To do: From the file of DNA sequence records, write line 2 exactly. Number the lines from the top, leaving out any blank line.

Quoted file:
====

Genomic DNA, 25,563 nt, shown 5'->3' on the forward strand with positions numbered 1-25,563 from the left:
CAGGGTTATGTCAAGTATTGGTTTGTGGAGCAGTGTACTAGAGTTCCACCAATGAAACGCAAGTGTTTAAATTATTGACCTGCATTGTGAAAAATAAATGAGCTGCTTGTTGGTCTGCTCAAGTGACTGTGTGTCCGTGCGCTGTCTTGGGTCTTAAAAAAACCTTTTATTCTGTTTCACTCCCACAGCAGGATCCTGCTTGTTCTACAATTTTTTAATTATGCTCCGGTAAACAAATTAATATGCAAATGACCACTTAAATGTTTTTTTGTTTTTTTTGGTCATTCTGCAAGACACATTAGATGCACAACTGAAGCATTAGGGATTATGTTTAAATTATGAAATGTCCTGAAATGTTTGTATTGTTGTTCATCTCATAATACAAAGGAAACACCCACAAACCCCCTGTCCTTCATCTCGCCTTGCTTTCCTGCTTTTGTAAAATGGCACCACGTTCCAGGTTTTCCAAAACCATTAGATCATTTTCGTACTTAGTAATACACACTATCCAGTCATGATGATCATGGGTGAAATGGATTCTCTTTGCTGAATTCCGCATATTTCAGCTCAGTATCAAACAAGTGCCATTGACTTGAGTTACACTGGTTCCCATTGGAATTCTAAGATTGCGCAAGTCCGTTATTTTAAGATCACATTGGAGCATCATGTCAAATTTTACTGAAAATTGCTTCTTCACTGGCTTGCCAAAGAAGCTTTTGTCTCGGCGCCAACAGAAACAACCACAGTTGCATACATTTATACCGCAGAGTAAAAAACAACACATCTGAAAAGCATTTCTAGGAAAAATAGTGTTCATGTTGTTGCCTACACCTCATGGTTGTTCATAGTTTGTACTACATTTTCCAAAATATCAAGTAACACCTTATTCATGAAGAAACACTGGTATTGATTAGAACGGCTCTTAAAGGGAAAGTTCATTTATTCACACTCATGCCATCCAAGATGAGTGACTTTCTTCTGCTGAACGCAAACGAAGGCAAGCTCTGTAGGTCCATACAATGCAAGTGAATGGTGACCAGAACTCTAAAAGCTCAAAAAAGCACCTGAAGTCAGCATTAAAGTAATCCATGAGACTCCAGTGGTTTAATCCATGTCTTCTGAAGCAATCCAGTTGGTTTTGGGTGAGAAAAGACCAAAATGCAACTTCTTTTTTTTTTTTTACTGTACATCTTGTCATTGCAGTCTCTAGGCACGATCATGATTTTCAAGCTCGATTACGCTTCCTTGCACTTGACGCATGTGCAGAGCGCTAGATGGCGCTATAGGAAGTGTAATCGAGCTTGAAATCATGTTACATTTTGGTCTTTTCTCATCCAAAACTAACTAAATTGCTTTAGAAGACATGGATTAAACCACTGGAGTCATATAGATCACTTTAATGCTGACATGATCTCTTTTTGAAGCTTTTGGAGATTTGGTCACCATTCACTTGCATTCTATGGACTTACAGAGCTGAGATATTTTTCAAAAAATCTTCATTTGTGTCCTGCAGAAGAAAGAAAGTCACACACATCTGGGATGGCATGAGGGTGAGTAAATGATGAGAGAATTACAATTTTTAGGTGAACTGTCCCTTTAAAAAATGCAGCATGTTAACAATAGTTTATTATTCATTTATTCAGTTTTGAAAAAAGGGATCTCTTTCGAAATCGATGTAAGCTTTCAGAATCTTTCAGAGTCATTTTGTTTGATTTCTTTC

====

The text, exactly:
CAGGGTTATGTCAAGTATTGGTTTGTGGAGCAGTGTACTAGAGTTCCACCAATGAAACGCAAGTGTTTAAATTATTGACCTGCATTGTGAAAAATAAATGAGCTGCTTGTTGGTCTGCTCAAGTGACTGTGTGTCCGTGCGCTGTCTTGGGTCTTAAAAAAACCTTTTATTCTGTTTCACTCCCACAGCAGGATCCTGCTTGTTCTACAATTTTTTAATTATGCTCCGGTAAACAAATTAATATGCAAATGACCACTTAAATGTTTTTTTGTTTTTTTTGGTCATTCTGCAAGACACATTAGATGCACAACTGAAGCATTAGGGATTATGTTTAAATTATGAAATGTCCTGAAATGTTTGTATTGTTGTTCATCTCATAATACAAAGGAAACACCCACAAACCCCCTGTCCTTCATCTCGCCTTGCTTTCCTGCTTTTGTAAAATGGCACCACGTTCCAGGTTTTCCAAAACCATTAGATCATTTTCGTACTTAGTAATACACACTATCCAGTCATGATGATCATGGGTGAAATGGATTCTCTTTGCTGAATTCCGCATATTTCAGCTCAGTATCAAACAAGTGCCATTGACTTGAGTTACACTGGTTCCCATTGGAATTCTAAGATTGCGCAAGTCCGTTATTTTAAGATCACATTGGAGCATCATGTCAAATTTTACTGAAAATTGCTTCTTCACTGGCTTGCCAAAGAAGCTTTTGTCTCGGCGCCAACAGAAACAACCACAGTTGCATACATTTATACCGCAGAGTAAAAAACAACACATCTGAAAAGCATTTCTAGGAAAAATAGTGTTCATGTTGTTGCCTACACCTCATGGTTGTTCATAGTTTGTACTACATTTTCCAAAATATCAAGTAACACCTTATTCATGAAGAAACACTGGTATTGATTAGAACGGCTCTTAAAGGGAAAGTTCATTTATTCACACTCATGCCATCCAAGATGAGTGACTTTCTTCTGCTGAACGCAAACGAAGGCAAGCTCTGTAGGTCCATACAATGCAAGTGAATGGTGACCAGAACTCTAAAAGCTCAAAAAAGCACCTGAAGTCAGCATTAAAGTAATCCATGAGACTCCAGTGGTTTAATCCATGTCTTCTGAAGCAATCCAGTTGGTTTTGGGTGAGAAAAGACCAAAATGCAACTTCTTTTTTTTTTTTTACTGTACATCTTGTCATTGCAGTCTCTAGGCACGATCATGATTTTCAAGCTCGATTACGCTTCCTTGCACTTGACGCATGTGCAGAGCGCTAGATGGCGCTATAGGAAGTGTAATCGAGCTTGAAATCATGTTACATTTTGGTCTTTTCTCATCCAAAACTAACTAAATTGCTTTAGAAGACATGGATTAAACCACTGGAGTCATATAGATCACTTTAATGCTGACATGATCTCTTTTTGAAGCTTTTGGAGATTTGGTCACCATTCACTTGCATTCTATGGACTTACAGAGCTGAGATATTTTTCAAAAAATCTTCATTTGTGTCCTGCAGAAGAAAGAAAGTCACACACATCTGGGATGGCATGAGGGTGAGTAAATGATGAGAGAATTACAATTTTTAGGTGAACTGTCCCTTTAAAAAATGCAGCATGTTAACAATAGTTTATTATTCATTTATTCAGTTTTGAAAAAAGGGATCTCTTTCGAAATCGATGTAAGCTTTCAGAATCTTTCAGAGTCATTTTGTTTGATTTCTTTC